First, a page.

This data shows that groundball pitchers have a hidden value and that modeling BABIP indirectly as we did with SIERA, rather than assuming pitchers do not control it, helps improve the prediction of ERA. Statistics like xFIP have the benefit that the run value of defenseindependent statistics (strikeouts, walks, and home runs) are done precisely with linear weights, but xFIP does not take into account that BABIP is lower for flyball pitchers. However, SIERA shows that extreme groundball pitchers also have a skill at preventing BABIP themselves. BABIP does (.07 for HR/FB versus .13 for BABIP, both net of team rates)  but SIERA still gives us some help at picking up some of this effect. Next time, I will look in more detail at another statistic that pitchers have little control over  the rate of home runs per fly ball. This statistic has a low yeartoyear correlation, lower than
Matt Swartz is an author of Baseball Prospectus. 27 comments have been left for this article.
 
Lost you in the middle there. If there is a considerable benefit to being a high GB% pitcher that xFIP doesn't capture, wouldn't it take fewer tables to show it?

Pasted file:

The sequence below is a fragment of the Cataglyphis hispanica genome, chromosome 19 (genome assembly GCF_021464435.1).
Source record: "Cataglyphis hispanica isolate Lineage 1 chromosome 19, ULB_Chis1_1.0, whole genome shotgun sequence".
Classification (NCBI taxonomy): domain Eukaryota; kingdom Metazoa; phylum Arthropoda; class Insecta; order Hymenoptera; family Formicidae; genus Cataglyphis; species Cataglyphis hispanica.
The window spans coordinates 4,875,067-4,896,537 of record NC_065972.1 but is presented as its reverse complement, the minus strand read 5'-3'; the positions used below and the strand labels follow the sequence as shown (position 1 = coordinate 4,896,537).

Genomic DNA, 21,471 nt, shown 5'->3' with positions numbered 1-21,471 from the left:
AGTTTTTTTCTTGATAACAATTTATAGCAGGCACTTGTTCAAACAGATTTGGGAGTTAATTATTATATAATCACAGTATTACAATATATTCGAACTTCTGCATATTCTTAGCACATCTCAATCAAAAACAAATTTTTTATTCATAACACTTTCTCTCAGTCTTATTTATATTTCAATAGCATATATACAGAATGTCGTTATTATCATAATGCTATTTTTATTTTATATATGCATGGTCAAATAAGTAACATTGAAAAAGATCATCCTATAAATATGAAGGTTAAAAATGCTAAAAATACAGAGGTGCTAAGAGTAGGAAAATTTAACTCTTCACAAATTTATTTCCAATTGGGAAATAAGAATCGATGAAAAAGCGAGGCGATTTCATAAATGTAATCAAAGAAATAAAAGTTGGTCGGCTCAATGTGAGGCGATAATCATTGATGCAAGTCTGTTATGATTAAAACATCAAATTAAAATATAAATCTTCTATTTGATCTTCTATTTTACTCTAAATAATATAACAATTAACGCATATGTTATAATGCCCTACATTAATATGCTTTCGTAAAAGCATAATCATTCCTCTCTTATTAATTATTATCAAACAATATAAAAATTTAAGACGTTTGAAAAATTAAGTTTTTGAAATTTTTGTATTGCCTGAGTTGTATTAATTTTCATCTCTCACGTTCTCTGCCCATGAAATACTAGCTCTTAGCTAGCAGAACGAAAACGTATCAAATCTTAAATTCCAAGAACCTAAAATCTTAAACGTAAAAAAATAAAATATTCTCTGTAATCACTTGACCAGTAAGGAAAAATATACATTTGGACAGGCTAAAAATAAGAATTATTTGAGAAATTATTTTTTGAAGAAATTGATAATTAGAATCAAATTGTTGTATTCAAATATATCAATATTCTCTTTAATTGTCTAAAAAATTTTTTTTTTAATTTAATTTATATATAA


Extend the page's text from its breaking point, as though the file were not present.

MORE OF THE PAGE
I don't doubt that your research is correct and there is an effect, but I'm having a hard time grasping the magnitude of this effect. Can you please provide some examples, on a scale like runs per game?
Yes, there is a benefit to being a high GB% pitcher than xFIP doesn't calculate. xFIP assumes BABIP skill is equal for all pitchers so it misses pitcher differences in that skill. xFIP's strength is that it more precisely knows the direct effect on runs of HR, BB, and K than SIERA can tell its own. The tables aren't a takedown of xFIP. They're just a way of highlighting the effect of ground balls that I have found.
The standard deviation of pitcher BABIP skill is about .007, meaning that it's probably about 0.150.20 runs per nine innings for the average pitcher. SIERA picks up on this skill pretty well and specifically does so because it has a GB^2 term in the equation. The point of the article is to explain why that term came up as it did, and how helpful it is to understanding pitching.